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Gather ’round the fire to hear a terrifying tale, of how Facebook memes ruined your uncle’s brain and he thinks Donald Trump is still the actual president.
More than 4 in 10 Americans say they believe in the existence of ghosts, according to a YouGov survey released this month, but just 20 percent said they’ve personally encountered one. That’s fewer than the nearly 30 percent of Americans surveyed this summer who believe that the 2020 election was rigged and stolen from Trump, according to an August YouGov/Yahoo poll.
Nearly a year of legal challenges and both legitimate and half-baked election audits have definitively proven that President Joe Biden defeated Trump in 2020, by a lot. The jury’s still out on ghosts.
The YouGov poll on ghosts surveyed 1,000 Americans between October 8 and October 13.
While just one in five Americans said they’ve seen a ghost, 41 percent say they believe in the existence of ghosts. Slightly more say they believe in demons, driven by a majority of Republicans, according to the YouGov poll. (Roughly a third of Democrats believe in demons.)
The belief in werewolves and vampires isn’t nearly as strong—fewer than 10 percent of Americans believe in either of those.
While it’s unclear whether Trump himself believes in ghosts, he has nominated at least one self-described ghost hunter to the federal bench. In 2017, Trump nominated 36-year-old Brett Talley to a district court seat in Alabama, but Talley was one of the few Trump judicial nominees whose nomination was pulled because he couldn’t be confirmed, even in a Republican-led Senate.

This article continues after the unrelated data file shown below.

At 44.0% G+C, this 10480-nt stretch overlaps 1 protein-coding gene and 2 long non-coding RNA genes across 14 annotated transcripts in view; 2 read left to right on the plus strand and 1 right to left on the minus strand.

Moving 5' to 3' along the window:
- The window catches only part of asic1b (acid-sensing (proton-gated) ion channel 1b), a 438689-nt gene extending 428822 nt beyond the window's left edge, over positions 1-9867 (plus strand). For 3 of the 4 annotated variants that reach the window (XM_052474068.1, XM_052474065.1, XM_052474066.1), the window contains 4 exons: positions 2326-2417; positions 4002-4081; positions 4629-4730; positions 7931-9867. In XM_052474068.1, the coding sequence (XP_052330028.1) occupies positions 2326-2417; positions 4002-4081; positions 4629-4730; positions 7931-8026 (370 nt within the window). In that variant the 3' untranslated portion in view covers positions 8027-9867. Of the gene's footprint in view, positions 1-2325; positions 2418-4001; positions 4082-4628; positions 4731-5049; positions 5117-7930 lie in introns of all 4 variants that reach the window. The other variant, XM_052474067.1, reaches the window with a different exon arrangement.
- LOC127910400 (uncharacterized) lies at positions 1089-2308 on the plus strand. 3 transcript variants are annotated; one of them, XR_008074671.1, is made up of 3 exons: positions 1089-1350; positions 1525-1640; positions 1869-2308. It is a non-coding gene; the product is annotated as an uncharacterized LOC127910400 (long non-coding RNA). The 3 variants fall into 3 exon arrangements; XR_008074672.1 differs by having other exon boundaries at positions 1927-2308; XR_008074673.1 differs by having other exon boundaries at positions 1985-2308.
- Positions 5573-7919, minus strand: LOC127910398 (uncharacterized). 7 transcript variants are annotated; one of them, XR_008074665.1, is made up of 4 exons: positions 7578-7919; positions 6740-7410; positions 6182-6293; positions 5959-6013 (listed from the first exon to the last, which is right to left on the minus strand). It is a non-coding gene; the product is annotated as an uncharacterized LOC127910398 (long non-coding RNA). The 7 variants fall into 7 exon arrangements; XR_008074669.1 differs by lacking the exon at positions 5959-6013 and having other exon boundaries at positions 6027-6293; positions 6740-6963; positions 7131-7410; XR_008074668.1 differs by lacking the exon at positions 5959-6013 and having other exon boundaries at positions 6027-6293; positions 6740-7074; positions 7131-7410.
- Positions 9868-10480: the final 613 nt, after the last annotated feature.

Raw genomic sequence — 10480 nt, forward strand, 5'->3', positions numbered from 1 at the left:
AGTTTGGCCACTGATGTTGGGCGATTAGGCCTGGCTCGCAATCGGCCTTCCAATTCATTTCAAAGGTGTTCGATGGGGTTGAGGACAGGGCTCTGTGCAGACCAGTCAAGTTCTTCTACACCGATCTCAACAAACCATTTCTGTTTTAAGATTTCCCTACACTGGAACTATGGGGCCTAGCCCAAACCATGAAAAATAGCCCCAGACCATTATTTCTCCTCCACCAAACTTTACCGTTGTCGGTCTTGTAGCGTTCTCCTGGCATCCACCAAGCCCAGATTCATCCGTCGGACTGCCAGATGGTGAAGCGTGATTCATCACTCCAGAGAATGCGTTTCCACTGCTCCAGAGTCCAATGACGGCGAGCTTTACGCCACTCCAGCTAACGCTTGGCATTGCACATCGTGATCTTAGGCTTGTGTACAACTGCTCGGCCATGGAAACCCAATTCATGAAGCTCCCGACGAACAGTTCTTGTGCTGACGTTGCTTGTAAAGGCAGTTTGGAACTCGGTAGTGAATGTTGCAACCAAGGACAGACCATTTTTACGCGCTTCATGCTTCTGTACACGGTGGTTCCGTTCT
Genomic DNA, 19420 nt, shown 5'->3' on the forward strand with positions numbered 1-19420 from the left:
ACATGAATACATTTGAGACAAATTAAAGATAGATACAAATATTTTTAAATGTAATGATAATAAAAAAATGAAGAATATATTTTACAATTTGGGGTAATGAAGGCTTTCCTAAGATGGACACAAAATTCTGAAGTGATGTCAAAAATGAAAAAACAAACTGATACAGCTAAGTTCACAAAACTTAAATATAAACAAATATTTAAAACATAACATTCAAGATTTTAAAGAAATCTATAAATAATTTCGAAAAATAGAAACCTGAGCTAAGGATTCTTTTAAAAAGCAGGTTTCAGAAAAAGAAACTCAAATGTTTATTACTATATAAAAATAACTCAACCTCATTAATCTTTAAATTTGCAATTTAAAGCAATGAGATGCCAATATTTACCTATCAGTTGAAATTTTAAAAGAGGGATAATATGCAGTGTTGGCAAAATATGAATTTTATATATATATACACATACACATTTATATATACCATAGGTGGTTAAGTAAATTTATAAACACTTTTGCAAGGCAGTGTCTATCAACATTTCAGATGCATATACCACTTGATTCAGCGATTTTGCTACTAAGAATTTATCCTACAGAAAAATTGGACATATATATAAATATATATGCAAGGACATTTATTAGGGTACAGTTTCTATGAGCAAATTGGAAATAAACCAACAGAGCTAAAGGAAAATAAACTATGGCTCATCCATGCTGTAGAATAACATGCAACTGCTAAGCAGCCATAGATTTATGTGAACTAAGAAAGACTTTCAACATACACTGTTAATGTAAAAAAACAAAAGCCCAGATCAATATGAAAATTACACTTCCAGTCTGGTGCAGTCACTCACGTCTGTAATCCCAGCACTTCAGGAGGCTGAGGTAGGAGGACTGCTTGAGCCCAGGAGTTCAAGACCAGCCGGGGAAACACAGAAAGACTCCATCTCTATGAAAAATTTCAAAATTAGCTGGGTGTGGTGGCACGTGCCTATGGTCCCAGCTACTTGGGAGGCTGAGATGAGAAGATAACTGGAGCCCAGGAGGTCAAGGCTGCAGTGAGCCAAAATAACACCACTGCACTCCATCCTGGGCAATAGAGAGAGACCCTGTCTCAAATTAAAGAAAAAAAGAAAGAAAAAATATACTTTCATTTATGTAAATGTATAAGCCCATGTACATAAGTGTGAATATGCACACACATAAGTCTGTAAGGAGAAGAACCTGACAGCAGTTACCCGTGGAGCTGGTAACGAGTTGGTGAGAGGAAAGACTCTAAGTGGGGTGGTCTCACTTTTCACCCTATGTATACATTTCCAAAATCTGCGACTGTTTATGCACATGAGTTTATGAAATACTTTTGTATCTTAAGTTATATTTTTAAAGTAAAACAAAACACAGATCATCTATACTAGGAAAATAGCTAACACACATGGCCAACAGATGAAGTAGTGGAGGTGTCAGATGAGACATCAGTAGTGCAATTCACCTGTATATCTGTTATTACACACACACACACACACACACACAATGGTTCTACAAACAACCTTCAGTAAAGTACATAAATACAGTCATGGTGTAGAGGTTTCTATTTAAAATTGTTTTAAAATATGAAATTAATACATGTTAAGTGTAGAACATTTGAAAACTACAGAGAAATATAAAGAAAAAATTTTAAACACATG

For whatever reason—the ongoing systematic breakdown of our institutions and dim prospects for our society and planet could be one theory, just throwing it out there—it doesn’t seem as though many are in the Halloween spirit this year. Nearly three-quarters of respondents told YouGov they don’t plan to wear a costume this year, and among parents of children under 18, just 40 percent said they plan on letting their kids go trick-or-treating while nearly half said they wouldn’t.
The real monsters? The 4 percent of parents who said they’d eat all of their kids’ Halloween candy.